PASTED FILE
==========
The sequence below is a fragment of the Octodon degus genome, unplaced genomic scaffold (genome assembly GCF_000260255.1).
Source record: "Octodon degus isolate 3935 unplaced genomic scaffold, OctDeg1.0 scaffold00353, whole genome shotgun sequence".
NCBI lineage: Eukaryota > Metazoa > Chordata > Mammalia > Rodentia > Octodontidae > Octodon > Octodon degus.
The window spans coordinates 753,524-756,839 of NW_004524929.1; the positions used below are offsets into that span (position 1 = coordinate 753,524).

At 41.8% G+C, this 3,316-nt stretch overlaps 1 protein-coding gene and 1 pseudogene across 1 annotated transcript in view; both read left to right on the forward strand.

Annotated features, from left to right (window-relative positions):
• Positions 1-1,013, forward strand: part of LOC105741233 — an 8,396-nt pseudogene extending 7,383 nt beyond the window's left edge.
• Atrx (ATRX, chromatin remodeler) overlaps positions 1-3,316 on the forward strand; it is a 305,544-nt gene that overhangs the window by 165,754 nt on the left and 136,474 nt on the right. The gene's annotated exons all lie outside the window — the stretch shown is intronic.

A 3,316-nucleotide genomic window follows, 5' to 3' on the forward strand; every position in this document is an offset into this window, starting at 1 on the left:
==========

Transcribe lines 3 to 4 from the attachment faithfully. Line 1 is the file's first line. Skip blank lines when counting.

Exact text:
NCBI lineage: Eukaryota > Metazoa > Chordata > Mammalia > Rodentia > Octodontidae > Octodon > Octodon degus.
The window spans coordinates 753,524-756,839 of NW_004524929.1; the positions used below are offsets into that span (position 1 = coordinate 753,524).